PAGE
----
Andrew Goff / Monday, April 27, 2015 @ 10:38 a.m. / Eureka Rising
LOOK! Eureka’s Tribute to the Bluetooth Earpiece That Could Soon Grace the City’s South Entrance
Last week, the South Entry Project study group unveiled its latest plans for improving user experience for travelers entering our fair city. One of the most visually notable components of the facelift proposed by Redding-based engineering group Green Dot Transportation Solutions is a spiral concrete sculpture thingamabob to be constructed just south of the Herrick Avenue overpass (see below).
What does that thing look like? LoCO asked itself. Then it hit us. It looks like a Bluetooth earpiece, of course! Amirite? Maybe we’re promoting safe driving, here? LoCO no know.
Anyway, the sculpture, as well as other less earpiece-ish aspects of the South Entry Project — trees, medians, etc. — are the result of months of meetings wherein community feedback was sought. Since LoCO knows our readers prefer things to be on the interwebs, we will direct your discerning eyeballs to the “Preferred Alternative” page of the Eureka South Entry website where you can scope out some visuals of planned enhancements.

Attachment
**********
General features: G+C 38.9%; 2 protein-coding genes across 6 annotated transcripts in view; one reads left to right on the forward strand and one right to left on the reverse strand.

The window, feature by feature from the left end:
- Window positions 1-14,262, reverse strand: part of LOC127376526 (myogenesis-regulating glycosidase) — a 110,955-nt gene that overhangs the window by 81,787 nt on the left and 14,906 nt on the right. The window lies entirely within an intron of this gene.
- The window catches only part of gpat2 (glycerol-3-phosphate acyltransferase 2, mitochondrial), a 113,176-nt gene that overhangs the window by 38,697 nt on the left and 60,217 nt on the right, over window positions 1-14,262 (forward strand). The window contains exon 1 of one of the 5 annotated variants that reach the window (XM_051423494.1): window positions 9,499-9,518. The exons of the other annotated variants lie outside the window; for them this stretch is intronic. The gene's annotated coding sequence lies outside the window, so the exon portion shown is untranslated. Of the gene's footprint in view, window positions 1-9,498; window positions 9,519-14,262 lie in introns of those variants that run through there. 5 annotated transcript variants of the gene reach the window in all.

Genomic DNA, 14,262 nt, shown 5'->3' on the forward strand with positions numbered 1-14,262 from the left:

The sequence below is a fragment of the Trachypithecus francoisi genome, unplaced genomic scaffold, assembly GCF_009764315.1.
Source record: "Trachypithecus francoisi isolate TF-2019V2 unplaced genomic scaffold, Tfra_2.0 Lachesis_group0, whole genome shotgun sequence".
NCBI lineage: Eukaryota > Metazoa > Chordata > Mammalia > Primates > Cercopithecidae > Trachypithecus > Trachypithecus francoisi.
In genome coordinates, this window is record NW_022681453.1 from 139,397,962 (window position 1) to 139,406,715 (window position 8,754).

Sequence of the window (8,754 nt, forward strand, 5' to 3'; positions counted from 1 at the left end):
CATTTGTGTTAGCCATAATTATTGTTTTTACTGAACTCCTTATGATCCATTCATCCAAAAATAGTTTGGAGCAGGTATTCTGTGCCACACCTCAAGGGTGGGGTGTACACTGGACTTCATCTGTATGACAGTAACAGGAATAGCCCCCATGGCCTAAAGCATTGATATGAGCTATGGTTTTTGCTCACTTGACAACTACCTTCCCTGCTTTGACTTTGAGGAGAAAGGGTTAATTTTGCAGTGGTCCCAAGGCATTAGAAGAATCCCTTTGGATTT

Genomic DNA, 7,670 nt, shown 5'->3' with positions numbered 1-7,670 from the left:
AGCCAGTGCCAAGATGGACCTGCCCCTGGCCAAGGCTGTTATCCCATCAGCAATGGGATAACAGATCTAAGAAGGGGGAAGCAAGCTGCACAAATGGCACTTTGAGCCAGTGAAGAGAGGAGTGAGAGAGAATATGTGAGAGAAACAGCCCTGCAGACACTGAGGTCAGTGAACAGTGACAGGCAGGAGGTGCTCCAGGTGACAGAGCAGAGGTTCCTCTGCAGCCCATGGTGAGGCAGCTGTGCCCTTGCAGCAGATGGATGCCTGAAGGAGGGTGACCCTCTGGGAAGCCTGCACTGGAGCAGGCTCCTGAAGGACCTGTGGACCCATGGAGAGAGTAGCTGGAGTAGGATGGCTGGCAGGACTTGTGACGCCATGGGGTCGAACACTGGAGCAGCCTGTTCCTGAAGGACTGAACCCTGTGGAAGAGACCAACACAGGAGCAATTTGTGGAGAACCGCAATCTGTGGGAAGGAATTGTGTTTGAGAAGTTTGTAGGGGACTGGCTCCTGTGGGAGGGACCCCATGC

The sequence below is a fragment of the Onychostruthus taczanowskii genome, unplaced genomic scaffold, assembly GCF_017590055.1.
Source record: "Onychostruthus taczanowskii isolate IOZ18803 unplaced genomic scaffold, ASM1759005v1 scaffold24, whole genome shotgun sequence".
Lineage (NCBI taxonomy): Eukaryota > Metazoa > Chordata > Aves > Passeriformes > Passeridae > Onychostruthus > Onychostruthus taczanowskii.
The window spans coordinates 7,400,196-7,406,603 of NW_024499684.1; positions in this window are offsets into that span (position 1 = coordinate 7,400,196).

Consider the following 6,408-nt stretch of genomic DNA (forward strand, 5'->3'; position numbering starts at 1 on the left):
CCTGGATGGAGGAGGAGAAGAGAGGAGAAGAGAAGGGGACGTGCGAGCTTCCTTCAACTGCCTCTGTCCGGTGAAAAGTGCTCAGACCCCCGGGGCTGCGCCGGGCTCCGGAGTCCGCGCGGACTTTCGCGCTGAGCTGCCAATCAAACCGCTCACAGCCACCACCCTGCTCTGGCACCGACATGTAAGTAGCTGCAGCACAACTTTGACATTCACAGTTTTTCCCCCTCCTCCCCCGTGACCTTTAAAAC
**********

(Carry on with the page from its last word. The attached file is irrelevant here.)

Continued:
According to the North Coast Journal, Green Dot still needs to submit the plan to Caltrans for approval. After that, the Eureka City Council can choose to vote this glorious tribute to safe, hands-free devices into reality.
- Eureka Needs Your Ideas About How to De-Uglify Its Southern Gateway
- HAPPY TRAILS: Talking About the Eureka South Entry Project
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Addendum: Many LoCO commenters have expressed indignation that the city should be spending money on this type of project when more serious issues exist. This is an entirely understandable sentiment, though it should be noted that, so far, the city has only paid for a study, the majority of which ($45,000 of the $75,000 price tag) was funded by a grant from the California Transportation Commission.
City Engineer Charles Roecklein said the city will pursue more grant funding to finance the construction of the project itself, assuming it gets that far. And he’s optimistic about finding those funds. “It’s like the mayor said, somebody’s gonna get those grant funds,” Roecklein said. “There’s grant money for this kind of project.”